Ever since I encountered Befunge I liked how different it is from other programming languages – it’s minimal, stack based, 2D and not exactly Turing complete. I’ve made a game inspired by Befunge (but that’s ancient history by now) and now I’ve written a just-in-time compiler called Befunjit.
Writing an interpreter for Befunge is fairly straight forward. However, interpreters are slow and the next best thing in terms of speed would be a compiler. The problem is that Befunge was deliberately designed to be very hard, if not impossible to compile. As far as I can tell, compiling a Befunge program fully ahead-of-time is indeed impossible because of the
p instruction. That doesn’t mean that the idea of a compiler should be abandoned completely – we can still write a jit compiler.
The Befunge runtime is composed of the program counter, the stack and stack pointer and the playfield. An interpreter, for every step, reads an instruction at the program counter and then acts upon it. We can see some inefficiencies right away, as a large percentage of the instructions encountered are whitespace, which is a no-op. In fact, let’s partition instructions into 2 sets depending on whether they involve the stack or not. The
# instructions for instance only affect the program counter; they don’t compute anything. Their only purpose is to aid in layouting the program on the playfield.
" "instruction" doesn’t affect the stack in any way either and it doesn’t even affect the program counter. All it does is change the way the board is read as it’s traversed by the PC. A series of spaces in a straight line don’t need to be interpreted one at a time; they can be trivially compressed/encoded as a
fast-forward instruction. Any twisted path formed of
# or whitespace can be similarly compressed as a
teleport instruction. In fact, any path which doesn’t consist of instructions with several possible outcomes (
_|? ) can be optimized and compiled. In Befunjit these are called "static paths" and this is the principle that it is based upon.
The execution of a static path can be thought of as a "jump". After every such "jump" Befunjit checks its cache of compiled static paths, starting from the cell indicated by the PC:
If a precompiled path is found then it gets executed. The compiler ceases control to the compiled code (which too can be thought of as a context switch). Once the path is executed, control comes back to the compiler, the PC is updated to point to where the path ends and the process repeats – a new jump is ready to occur.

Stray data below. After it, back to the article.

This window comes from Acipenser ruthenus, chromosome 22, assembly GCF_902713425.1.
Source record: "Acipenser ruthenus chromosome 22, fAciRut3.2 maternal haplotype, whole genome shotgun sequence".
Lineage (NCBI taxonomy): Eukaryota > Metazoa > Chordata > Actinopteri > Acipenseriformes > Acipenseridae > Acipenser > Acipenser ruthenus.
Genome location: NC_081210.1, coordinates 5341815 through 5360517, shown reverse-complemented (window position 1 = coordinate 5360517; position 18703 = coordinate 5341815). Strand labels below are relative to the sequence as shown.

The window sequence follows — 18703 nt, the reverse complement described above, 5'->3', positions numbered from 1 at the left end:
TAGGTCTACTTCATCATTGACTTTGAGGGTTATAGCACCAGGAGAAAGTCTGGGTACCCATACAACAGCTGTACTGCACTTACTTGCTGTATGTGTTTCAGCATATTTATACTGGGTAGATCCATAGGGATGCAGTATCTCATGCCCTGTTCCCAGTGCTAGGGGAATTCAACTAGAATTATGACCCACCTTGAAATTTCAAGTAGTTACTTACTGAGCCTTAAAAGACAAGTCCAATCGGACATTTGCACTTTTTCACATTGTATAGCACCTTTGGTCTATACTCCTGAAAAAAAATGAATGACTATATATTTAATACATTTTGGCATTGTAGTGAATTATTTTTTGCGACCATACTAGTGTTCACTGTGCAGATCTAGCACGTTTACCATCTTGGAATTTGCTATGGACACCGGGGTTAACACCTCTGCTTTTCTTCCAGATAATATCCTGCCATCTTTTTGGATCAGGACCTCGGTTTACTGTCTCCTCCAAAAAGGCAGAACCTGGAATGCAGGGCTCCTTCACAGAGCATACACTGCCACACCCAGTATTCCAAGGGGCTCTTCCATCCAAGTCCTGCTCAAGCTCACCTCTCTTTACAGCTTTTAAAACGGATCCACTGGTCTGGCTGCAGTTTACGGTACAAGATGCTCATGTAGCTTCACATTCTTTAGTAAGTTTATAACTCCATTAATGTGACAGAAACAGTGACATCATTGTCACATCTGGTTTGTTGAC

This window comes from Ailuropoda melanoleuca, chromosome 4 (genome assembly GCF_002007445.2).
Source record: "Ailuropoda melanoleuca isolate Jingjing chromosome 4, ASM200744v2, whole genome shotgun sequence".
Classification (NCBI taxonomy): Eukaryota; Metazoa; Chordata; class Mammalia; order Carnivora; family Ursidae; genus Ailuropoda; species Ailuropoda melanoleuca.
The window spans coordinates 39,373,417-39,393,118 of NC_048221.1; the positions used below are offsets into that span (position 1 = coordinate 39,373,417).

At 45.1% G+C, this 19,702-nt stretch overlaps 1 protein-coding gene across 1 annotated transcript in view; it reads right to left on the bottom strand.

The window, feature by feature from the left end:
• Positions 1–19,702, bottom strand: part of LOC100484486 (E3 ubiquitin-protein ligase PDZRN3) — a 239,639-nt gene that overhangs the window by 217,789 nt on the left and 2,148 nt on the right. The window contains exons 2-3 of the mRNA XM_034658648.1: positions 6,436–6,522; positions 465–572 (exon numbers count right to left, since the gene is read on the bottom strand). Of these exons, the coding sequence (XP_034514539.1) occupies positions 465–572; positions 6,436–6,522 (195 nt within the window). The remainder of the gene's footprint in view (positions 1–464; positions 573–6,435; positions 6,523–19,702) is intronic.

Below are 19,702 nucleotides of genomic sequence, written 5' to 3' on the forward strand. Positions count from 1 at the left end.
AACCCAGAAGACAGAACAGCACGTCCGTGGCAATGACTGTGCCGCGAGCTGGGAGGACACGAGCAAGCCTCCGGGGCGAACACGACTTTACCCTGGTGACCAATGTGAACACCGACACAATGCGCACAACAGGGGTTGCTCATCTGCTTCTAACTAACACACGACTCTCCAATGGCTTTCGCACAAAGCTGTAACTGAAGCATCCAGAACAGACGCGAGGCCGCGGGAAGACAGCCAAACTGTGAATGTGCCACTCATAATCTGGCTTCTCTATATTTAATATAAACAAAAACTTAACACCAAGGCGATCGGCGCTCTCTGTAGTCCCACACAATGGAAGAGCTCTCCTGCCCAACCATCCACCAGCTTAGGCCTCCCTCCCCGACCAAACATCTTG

If, however, a precompiled path is not found then the "static path compiler" is called. This seeks out the longest static path, compiles it, stores it and executes it as in the previous case. Befunjit has 3 static path compilers, depending on how many optimizations they perform.
As I mentioned earlier, the
p instruction makes compilation challenging. When executed (from a compiled path),
p alters the contents of the playfield and invalidates any paths that pass through the affected cell. All these paths are eventually recompiled if and when the PC gets to them. If the current executing path happens to be invalidated then it continues executing only if the affected cell comes before the current
p instruction in the path. Otherwise, the compiled code ceases control back to the compiler immediately which in turn has to compile and execute the path starting from the current PC.
This visualizer shows what static paths remain cached after the execution of a program (hover the small arrows).
An eager runtime
We can think of Befunjit’s execution process described in the previous section as being lazy in that it compiles and executes paths as needed. Compiling the whole program in a great big chunk would therefore be considered a more eager approach. Indeed, Befunjit implements 2 runtimes, both a lazy one and an eager one – each optimized for different scenarios.
The eager runtime is based on the same idea of splitting up the program into static paths as the lazy runtime. The only difference is that the eager runtime collects all paths even if they might not be reached. In addition, the static paths get stitched together using while-loops and break statements. The
p instruction is handled differently than in the case of the lazy runtime. Since the whole program is a single clump of code, any modification to a static path would result in a full recompilation. An improvement is to make the eager runtime check if any of the code paths affected by
p are reachable from the current point. This ensures that
p instructions which do not affect the reachable paths do not trigger a recompilation. Still, this runtime should not be the first choice if your program makes extensive use of the